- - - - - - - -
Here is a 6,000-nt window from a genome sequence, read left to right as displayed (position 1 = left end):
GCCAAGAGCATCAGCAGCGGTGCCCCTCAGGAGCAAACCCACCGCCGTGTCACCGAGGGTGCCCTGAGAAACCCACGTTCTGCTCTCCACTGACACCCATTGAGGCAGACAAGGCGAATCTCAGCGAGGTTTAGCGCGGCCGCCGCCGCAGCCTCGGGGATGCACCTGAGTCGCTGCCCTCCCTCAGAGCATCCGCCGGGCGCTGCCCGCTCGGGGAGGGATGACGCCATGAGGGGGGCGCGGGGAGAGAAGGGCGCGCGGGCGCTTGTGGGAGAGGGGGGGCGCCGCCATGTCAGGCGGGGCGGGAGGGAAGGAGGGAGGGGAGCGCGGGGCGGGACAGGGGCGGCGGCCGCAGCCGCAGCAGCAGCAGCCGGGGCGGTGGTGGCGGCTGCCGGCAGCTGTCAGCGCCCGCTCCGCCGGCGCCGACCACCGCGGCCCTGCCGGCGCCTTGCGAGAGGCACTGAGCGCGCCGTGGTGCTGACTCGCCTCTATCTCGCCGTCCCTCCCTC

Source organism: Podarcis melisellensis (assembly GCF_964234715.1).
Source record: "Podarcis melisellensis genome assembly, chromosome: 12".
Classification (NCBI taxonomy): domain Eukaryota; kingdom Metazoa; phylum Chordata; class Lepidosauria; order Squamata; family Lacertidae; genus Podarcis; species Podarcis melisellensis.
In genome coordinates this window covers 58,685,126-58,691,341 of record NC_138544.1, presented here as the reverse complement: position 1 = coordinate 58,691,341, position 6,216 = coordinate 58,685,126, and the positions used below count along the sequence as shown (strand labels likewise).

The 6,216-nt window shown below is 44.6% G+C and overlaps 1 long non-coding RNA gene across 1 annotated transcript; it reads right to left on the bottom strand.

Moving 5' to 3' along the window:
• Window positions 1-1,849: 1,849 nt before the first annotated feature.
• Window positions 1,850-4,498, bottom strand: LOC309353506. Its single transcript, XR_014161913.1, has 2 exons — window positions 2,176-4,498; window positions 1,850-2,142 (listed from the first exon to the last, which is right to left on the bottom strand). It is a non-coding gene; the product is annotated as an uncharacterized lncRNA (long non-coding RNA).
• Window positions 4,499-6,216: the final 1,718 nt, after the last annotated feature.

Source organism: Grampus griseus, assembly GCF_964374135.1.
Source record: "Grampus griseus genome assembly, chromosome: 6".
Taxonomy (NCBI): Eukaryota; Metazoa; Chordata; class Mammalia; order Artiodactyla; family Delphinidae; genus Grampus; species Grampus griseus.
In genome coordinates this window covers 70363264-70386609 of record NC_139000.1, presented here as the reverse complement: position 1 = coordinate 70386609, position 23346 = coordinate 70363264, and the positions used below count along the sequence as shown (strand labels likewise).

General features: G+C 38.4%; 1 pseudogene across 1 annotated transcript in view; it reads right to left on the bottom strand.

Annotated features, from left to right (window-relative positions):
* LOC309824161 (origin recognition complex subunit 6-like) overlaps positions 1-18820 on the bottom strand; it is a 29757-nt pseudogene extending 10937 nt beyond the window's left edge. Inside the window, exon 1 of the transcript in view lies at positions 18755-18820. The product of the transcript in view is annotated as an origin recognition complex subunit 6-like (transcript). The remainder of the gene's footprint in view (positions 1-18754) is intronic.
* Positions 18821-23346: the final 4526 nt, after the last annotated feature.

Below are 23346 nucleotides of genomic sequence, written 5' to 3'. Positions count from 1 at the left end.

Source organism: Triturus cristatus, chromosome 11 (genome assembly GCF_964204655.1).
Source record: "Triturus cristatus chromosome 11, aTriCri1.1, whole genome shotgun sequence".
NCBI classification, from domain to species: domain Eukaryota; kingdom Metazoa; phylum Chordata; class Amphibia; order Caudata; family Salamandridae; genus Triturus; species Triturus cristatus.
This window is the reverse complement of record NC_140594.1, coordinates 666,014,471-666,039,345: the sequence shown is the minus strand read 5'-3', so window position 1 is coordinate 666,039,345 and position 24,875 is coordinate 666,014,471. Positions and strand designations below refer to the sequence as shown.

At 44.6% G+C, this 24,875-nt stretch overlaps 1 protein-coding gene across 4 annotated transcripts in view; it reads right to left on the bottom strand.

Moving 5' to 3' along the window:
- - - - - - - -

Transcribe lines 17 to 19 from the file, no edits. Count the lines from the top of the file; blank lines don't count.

Annotated features, from left to right (window-relative positions):
* LOC309824161 (origin recognition complex subunit 6-like) overlaps positions 1-18820 on the bottom strand; it is a 29757-nt pseudogene extending 10937 nt beyond the window's left edge. Inside the window, exon 1 of the transcript in view lies at positions 18755-18820. The product of the transcript in view is annotated as an origin recognition complex subunit 6-like (transcript). The remainder of the gene's footprint in view (positions 1-18754) is intronic.
* Positions 18821-23346: the final 4526 nt, after the last annotated feature.